Hey there. Last week I had a new article published on Bodybuilding.com called 8 Moves for a Crazy Strong Core, but I just realized that I never shared it.
If a tree falls in the woods and nobody hears it, does it make a noise? Deep thoughts for you this Tuesday morning.
Truth be told, I actually didn’t even know it was published until my friend Tony Gentilcore shared it on his blog, which was a nice surprise. Anyway, as you can probably guess from the title, the article shares some challenging core exercises for you to try. I think you’ll like it.
You can read the article HERE.
Also, don’t forget to check out Bret Contreras’ new 2×4 strength program that was just released yesterday. I think it’s a great product and it has already been getting a lot of great feedback, so be sure to check it out while it’s on a big sale. You can read more HERE.
Today I have a guest blog post from Bret Contreras, the brains behind the awesome new training program called 2×4. As someone who trains hard and strives to get stronger but isn’t involved in powerlifting, I really like how Bret appreciates strength in different forms. I think/hope you’ll like it, too. With that, I’ll turn it over to Bret.
Confession time. I love my squats, bench press, and deadlifts. Having competed in two powerlifting competitions, I can say with confidence that there are few things as exhilarating for a lifter as setting a PR on the platform. That said, I’ve never agreed with the powerlifting mantra that lists the three powerlifts as the ultimate three exercises in existence, with every other lift being relegated to the category of assistance/accessory exercises. It all depends on the goal, and many lifters just want to look and feel good.
After spending more than two decades in the gym, I’m quite confident in my ability to identify feats of strength. In fact, when I conjure up images of feats of strength in my mind, I realize that the defining factor is simply whether or not it impresses me. I can be impressed by absolute strength or relative strength, and I certainly take anthropometry, age, and gender into consideration. Moreover, I’m equally impressed with sets of 3 reps, 5 reps, 10 reps, and 20 reps as I am with maximal singles. Some lifts can be conducive to maximal singles, whereas other lifts are conducive only to moderate and higher reps.
Here are 20 things that impress me in the gym:
• A maximum deadlift (conventional or sumo) with 2.5X bodyweight barbell load or more
• A maximum parallel squat with 2X bodyweight barbell load or more
• A maximum pause bench press with 1.5X bodyweight barbell load or more
• A maximum strict military press with bodyweight barbell load or more
• A maximum power clean with 1.3X bodyweight barbell load or more
• A maximum strict chin up with .5X additional bodyweight or more
• 1 or more strict Nordic ham curls with bodyweight (no arm assistance)
• 5 or more reps in the Bulgarian split squat with bodyweight barbell load
• 5 or more reps in the hip thrust with 2X bodyweight barbell load
• 5 or more parallel front squat with 1.5X bodyweight barbell load
• 5 or more reps in the dip with .6X bodyweight additional load
• 5 or more reps in the close grip bench with 1.3X bodyweight barbell load
• 5 or more reps in the incline press with 1.2X bodyweight barbell load
• 5 or more reps in the Pendlay row with .9X bodyweight barbell load
• 10 or more reps in the one arm row with .5X bodyweight dumbbell load
• 10 or more reps in the barbell curl with .6X bodyweight barbell load
• 10 or more reps in the leg press with 4X bodyweight load
• 10 or more reps in the 45-degree hyper with .5X bodyweight dumbbell load
• 20 or more feet elevated inverted rows with bodyweight
• 50 or more strict push ups with bodyweight
For a 200 lb male lifter, this equates to a 500 lb deadlift, 400 lb squat, 300 lb bench press, 200 lb military press, 260 lb power clean, 100 lb chin up, bodyweight Nordic ham curl, 200 x 5 Bulgarian split squat, 400 x 5 hip thrust, 300 x 5 front squat, 120 x 5 dip, 260 x 5 close grip bench, 240 x 5 incline press, 180 x 5 Pendlay row, 100 x 10 one arm row, 110 x 10 barbell curl, 800 x 10 leg press, 100 x 10 45-degree hyper, bodyweight x 20 feet elevated inverted row, and bodyweight x 50 push up.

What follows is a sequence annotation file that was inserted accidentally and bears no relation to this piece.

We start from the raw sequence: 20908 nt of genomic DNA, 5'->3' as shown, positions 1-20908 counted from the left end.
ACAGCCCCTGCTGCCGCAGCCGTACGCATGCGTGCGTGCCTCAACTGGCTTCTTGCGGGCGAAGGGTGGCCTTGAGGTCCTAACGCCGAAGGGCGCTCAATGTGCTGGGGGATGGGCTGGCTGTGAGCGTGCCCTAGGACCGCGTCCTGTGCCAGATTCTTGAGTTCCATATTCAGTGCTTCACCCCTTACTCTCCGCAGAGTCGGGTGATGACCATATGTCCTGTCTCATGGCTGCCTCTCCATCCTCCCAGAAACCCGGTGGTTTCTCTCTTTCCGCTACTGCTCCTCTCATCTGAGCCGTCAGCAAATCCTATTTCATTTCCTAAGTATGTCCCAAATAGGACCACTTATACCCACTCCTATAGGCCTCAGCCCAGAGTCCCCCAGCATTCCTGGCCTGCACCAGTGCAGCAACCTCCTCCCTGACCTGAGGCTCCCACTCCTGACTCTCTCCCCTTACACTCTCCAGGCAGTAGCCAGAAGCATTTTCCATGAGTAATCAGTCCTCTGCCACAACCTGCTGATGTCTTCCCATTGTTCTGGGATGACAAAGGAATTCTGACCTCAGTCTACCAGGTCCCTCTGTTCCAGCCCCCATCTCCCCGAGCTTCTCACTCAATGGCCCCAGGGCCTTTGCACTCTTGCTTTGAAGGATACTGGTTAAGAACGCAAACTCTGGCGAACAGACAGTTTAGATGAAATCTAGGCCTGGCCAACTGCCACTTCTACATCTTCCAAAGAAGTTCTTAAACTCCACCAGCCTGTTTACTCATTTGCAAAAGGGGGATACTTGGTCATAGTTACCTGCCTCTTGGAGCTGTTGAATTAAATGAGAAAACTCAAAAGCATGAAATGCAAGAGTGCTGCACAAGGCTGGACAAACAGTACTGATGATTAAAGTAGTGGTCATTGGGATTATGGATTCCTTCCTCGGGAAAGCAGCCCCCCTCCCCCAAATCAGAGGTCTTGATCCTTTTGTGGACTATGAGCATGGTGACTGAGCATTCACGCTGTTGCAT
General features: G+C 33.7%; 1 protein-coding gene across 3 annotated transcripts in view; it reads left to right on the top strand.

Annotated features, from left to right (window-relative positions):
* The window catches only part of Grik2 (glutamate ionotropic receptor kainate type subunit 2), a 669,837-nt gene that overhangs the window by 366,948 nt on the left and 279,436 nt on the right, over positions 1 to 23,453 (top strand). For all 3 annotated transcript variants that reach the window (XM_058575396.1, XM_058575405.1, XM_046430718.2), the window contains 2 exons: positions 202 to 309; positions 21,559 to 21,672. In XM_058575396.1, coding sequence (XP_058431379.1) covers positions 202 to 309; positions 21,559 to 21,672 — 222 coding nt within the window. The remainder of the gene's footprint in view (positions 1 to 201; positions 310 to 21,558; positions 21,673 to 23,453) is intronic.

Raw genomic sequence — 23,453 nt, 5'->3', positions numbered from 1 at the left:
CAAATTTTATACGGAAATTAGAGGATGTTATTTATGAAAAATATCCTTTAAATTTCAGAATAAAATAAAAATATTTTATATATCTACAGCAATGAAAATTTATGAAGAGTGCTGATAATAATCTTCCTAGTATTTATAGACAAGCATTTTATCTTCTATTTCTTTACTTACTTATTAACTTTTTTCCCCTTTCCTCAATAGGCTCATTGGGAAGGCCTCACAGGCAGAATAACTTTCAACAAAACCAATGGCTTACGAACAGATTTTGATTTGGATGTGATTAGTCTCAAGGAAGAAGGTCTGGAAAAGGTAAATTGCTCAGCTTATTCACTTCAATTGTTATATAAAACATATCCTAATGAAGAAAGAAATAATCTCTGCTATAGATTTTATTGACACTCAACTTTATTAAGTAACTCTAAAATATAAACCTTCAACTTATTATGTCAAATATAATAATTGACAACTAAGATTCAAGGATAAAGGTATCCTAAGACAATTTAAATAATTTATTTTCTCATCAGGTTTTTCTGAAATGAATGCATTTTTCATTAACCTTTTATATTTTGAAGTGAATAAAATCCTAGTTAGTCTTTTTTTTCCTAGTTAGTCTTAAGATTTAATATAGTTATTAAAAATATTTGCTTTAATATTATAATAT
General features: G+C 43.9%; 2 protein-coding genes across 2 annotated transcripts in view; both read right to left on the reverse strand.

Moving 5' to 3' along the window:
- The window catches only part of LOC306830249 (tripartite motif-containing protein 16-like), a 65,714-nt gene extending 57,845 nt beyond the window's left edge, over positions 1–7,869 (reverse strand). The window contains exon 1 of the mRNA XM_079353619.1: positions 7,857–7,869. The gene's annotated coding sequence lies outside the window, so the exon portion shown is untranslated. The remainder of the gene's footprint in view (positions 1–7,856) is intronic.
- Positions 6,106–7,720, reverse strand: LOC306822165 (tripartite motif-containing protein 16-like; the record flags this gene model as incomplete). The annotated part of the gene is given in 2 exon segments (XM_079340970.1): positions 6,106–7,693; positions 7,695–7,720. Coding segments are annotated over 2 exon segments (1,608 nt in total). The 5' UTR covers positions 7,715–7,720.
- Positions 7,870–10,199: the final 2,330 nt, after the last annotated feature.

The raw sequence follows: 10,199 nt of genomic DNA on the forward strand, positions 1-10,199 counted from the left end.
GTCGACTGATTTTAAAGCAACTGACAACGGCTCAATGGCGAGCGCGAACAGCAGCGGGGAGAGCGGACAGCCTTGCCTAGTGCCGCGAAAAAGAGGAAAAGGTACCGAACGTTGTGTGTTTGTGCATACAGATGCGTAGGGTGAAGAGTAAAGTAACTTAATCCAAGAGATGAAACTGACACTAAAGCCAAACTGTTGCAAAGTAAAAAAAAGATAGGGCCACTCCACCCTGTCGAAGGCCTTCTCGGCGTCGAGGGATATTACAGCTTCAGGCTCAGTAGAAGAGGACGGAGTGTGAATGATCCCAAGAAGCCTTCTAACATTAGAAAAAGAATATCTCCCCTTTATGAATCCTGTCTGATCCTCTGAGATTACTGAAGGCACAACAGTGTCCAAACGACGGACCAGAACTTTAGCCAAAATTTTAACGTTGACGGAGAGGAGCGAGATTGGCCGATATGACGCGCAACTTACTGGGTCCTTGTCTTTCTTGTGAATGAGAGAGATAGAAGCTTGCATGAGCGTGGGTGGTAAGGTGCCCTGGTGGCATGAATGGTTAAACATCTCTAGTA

As you can see, there are many ways to demonstrate strength and pull off impressive feats in the weight room. The various exercises will transfer over to one another, so building one lift will improve another lift, which will improve another, and so on. Furthermore, working on various pulling and pushing movements for the lower and upper halves keeps the body in balance, so variety is a good thing. However, we can’t perform each and every lift week in and week out or we will overtrain and spin our wheels. Therefore, we must be selective with our exercises and prioritize the lifts that work best for our bodies.
Not everyone is built for heavy barbell squatting, deadlifting, and benching, but nearly everyone can perform movements that are similar in nature to these lifts. Let’s say that a lifter pushed him/herself hard week in and week out on solely single leg exercises for the lower body and solely dumbbells for the upper body. Guess what? He or she would see amazing results over time in terms of both strength and physique improvements.
If you are gradually gaining strength without compromising good technique on a handful of movements that combine to work the entire body, then your program is working for you. But if your strength is stagnant, your joints constantly ache, or your physique hasn’t improved in months, then it’s probably time to switch things up. Many roads lead to strength gains, so don’t get pigeonholed into one approach if it’s not panning out. Experiment to find what works best for your anatomy and physiology.
FYI: Bret’s new 2 x 4 product was just released today and is currently on sale for a limited time. I checked it out and the program is fantastic. He’s put a lot of time into the program both in terms of writing it and testing it, and he actually used it to help him finally break the 600-lb barrier in the deadlift. It’s a 14-week plan that integrates heavy strength work along with special submaximal training and assistance work, and the program will get you familiar with your indicators of progress and various personal records on key lifts. Bret’s guinea pigs saw huge gains on the program, especially the deadlift (and you know I love me some deadlifts).
What I especially liked is that the program can be modified based on your preferences. If you want to build powerlifting-specific strength, you can go that route, and if you want to build strength in other lifts such as single leg, dumbbell, or posterior chain exercises, which is more my speed, then you can go that route too. There’s also a whole section on safe exercise substitutions if you can’t do any exercises in the program for whatever reason, which I really like.